Danielle Goerke has heard the well-meaning joke many times. At least you have job security!
Goerke is ready with her standard response.
“I would take one-tenth of the job security to have more resources for my patients,” she said. “Even if we trained 10 times more people, we’d still be at a deficit. That’s not a fun feeling.”
Goerke is “painfully aware” of how unusual she is. She came to the University of Minnesota after medical school to do a residency in adult psychiatry, then completed a fellowship in children and adolescent psychiatry in 2013. She’s now an assistant professor of psychiatry specializing in children and teens.
As I reported last Sunday, there are only about 8,300 practicing child psychiatrists in the United States, out of a total of about 41,000 psychiatrists. Many of them are moving toward retirement, while just 5 percent of new medical school students choose psychiatry.
That leaves a growing number of youngsters, particularly in rural areas, vulnerable to falling through the cracks. Rates of depression rise substantially from age 13 to 18, according to the National Institute of Mental Health. Without quick and proper interventions, mental illnesses can follow a child right into adulthood.
While child psychiatric ranks won’t be increasing tenfold soon, as Goerke dreams, Minnesota has reason to be optimistic. Aside from model collaborations and mental health training built early into medical school classwork, leaders are taking a rather un-Minnesotan approach:
They’re proudly selling psychiatry as a fulfilling, long-term and lucrative profession.
“Some medical students think psychiatry would be too emotionally taxing,” said Rabindra Tambyraja, the U’s vice chairman for clinical affairs.
He works with children and families facing a spectrum of disorders including psychoses, depression, severe anxiety and autism.
“They wonder, ‘How could you bear to hear those kinds of sad stories day after day?’ Being a psychiatrist is emotionally very intense work,” he said, “but we hear those stories so that we can respond. This really is a rewarding field to be in.”
Psychiatrist Katharine Nelson agreed. “Many students have a certain vision of what their lives as a doctor will be, with a white coat and a stethoscope around their neck, listening to their patient’s heart,” said Nelson, the U’s vice chairwoman for education in psychiatry. “Sometimes, a mental shift must happen from ‘I’m never going to perform a physical examination on a patient again?’ ”
It doesn’t help that the mental health field still carries a stigma, added Nelson, even for professionals. While she knew she wanted to be a psychiatrist since high school, “it’s not always easy to tell your family you’re choosing psychiatry over a field like pediatrics. A parent will ask, ‘Why would you want to do that?’ ”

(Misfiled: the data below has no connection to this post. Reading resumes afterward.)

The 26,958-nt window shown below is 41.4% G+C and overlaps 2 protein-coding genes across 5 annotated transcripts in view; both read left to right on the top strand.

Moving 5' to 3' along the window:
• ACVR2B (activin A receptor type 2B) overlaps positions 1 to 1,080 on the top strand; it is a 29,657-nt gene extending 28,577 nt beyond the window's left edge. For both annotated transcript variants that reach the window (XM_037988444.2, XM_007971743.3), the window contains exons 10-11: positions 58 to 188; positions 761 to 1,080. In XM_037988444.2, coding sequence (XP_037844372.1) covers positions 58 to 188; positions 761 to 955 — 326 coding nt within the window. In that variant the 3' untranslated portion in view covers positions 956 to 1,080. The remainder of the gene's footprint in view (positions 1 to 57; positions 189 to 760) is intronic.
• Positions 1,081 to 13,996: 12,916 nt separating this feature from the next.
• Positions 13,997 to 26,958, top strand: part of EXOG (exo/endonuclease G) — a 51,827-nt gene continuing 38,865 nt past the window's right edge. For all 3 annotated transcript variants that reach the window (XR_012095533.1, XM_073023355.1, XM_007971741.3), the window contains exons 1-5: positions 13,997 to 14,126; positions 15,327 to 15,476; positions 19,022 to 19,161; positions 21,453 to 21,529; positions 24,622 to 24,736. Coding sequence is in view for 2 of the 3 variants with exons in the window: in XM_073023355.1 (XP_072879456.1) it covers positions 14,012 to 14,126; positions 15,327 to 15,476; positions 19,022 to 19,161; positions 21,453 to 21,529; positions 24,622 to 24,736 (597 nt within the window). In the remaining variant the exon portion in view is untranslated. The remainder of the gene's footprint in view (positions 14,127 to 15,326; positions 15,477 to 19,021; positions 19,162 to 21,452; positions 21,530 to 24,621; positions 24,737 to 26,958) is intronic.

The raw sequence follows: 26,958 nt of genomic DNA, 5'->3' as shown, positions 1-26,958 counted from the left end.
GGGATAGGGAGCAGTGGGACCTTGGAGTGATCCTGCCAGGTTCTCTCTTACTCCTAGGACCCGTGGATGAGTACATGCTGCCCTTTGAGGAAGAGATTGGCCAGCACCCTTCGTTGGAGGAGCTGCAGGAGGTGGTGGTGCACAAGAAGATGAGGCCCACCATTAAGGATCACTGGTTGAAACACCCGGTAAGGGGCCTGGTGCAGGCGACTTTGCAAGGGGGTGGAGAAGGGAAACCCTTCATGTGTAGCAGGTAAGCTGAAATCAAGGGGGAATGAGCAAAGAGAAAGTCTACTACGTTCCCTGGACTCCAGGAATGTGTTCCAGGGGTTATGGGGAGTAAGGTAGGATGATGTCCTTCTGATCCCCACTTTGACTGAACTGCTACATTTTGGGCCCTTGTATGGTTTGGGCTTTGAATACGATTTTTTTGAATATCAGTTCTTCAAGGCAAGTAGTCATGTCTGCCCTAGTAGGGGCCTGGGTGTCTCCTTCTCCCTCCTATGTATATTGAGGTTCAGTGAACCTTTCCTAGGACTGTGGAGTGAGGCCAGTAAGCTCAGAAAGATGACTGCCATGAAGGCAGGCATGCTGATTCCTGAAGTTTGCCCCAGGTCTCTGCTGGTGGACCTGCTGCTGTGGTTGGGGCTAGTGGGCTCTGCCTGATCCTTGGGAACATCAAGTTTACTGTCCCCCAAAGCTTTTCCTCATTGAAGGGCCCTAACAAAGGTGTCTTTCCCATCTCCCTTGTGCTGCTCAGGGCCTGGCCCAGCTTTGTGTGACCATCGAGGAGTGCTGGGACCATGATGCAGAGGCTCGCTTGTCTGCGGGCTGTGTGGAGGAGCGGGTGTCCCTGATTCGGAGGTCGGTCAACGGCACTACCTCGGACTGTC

For lots of reasons.
Quality time with one’s patients, for starters. While other doctors are lucky to get 15 minutes, psychiatrists have regular, nearly hourlong sessions with theirs. “Psychiatry offers a way of developing close relationships with patients,” said Dr. Renee Binder, president of the American Psychiatric Association. In addition, the field is becoming more collaborative, she noted, with mental health practitioners sharing office space with pediatricians, obstetricians and other disciplines.
The work is varied. Recent graduate Goerke, who directs the school’s Child and Adolescent Psychiatry Fellowship program, said she’ll never get bored. “There are so many facets of psychiatry,” she said. “I’m board-trained to work with adults. I could work with pregnant moms with postpartum depression. It appealed to me to have some wiggle room.”
The hours are generally reasonable, and the years in practice are among the longest in medicine, Binder added.
And, not for nothing, compensation is improving.
“My grads are coming out with very lucrative offers,” Goerke said.
To get the word out, U faculty members are moving into the classrooms of first- and second-year students to tell them what it’s really like to be a psychiatrist — an effort to demystify the field and combat the stigma related to working with people living with mental illness.
During their medical school clinical rotations in the third and fourth year of training, students are required to do a six-week rotation in psychiatry, “where they are embedded right in the care team on the front lines,” Nelson said. These rotations occur at the U, as well as at one of the affiliated programs at the Minneapolis VA, Regions, Hennepin County Medical Center or Anoka-Metropolitan Regional Treatment Center.
Nobody had to sell Benjamin Otopalik on psychiatry. His mother, Julie Gerndt, is a psychiatrist in Mankato. He grew up talking about psychiatry with her, and still does.
“She was helpful in exposing me early on to the field,” said Otopalik, a U psychiatry resident.
Otopalik considered family medicine and surgery. “But psychiatry is one of the only specialties where you get to spend special quality time with your patient,” he said. “You’re taught to be sensitive to people who perceive the world differently.”
He’s candid that his patients, adults and children, “can be really sick.” But he, like his medical school mentors and mother, remains optimistic about the future of mental health outreach for children.
“What’s different about psychiatric care is that we’re starting to look more holistically at what helps people achieve mental wellness,” he said. “Historically, society looked to psychiatry for the pill. Now children’s mental health care is interdisciplinary. You get to work with psychologists, school social workers, case managers, occupational therapists, physical therapists and nurses.
“It’s a team of people trying to help the child and the family.”